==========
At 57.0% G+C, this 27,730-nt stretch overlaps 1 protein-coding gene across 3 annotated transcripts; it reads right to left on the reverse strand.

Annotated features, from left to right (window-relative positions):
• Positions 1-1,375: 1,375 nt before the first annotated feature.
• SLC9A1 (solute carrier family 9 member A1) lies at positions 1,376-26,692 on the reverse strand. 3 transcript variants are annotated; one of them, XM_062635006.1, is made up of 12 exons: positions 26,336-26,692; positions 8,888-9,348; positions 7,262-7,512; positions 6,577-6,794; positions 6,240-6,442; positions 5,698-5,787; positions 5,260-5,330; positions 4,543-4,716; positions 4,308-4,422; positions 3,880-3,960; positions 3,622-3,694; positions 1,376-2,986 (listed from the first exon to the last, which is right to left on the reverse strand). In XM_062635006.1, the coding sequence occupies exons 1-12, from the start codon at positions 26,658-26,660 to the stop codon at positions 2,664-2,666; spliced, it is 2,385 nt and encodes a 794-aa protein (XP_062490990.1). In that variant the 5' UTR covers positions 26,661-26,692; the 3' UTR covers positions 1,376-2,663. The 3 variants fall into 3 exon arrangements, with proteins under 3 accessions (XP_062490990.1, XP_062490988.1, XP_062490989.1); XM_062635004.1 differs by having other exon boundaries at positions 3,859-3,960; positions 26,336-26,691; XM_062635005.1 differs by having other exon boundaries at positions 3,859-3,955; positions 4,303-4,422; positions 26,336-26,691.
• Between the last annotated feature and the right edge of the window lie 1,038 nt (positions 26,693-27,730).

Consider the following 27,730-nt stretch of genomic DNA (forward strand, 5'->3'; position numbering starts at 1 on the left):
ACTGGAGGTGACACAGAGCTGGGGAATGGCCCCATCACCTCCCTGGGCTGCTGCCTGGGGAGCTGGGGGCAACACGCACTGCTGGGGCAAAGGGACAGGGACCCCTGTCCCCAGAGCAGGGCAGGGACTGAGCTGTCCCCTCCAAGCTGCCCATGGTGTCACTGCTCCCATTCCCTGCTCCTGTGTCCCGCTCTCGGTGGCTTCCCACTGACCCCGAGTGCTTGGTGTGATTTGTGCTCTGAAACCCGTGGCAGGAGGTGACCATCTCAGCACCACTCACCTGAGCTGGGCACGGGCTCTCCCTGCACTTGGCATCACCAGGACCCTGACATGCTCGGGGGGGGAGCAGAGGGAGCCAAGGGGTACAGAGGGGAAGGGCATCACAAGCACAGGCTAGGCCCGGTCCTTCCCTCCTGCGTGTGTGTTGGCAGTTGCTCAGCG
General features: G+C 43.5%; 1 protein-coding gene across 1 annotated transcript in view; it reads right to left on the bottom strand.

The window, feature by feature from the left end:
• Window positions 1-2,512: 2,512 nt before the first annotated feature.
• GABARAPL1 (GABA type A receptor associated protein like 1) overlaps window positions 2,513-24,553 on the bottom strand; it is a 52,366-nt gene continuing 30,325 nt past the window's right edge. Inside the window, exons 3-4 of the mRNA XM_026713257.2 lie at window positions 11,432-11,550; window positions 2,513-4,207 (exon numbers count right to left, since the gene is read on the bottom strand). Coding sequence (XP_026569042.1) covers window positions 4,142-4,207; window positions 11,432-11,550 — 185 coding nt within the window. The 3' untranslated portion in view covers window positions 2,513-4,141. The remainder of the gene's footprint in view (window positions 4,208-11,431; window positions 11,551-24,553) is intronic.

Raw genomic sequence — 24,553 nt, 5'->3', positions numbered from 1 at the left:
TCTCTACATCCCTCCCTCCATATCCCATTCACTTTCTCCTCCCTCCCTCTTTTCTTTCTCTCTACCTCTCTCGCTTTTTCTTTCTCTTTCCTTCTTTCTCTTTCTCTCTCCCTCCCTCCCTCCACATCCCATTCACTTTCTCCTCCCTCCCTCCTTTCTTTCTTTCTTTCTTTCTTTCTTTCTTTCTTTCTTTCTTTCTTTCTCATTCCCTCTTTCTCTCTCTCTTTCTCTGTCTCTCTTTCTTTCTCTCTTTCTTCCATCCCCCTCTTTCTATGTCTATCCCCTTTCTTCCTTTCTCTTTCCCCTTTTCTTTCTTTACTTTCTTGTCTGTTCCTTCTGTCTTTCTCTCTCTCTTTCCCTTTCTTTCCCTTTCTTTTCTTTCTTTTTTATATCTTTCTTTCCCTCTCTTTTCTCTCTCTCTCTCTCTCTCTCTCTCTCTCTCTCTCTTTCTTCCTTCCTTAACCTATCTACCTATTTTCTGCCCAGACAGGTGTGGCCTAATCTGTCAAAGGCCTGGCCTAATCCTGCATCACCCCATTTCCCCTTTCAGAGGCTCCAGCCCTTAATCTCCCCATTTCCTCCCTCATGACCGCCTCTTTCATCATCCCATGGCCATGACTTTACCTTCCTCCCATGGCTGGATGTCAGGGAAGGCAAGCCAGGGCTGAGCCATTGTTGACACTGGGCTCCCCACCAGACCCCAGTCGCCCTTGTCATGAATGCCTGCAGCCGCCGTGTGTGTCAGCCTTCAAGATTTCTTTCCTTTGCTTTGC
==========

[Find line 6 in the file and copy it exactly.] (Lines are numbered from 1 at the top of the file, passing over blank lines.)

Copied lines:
Consider the following 27,730-nt stretch of genomic DNA (forward strand, 5'->3'; position numbering starts at 1 on the left):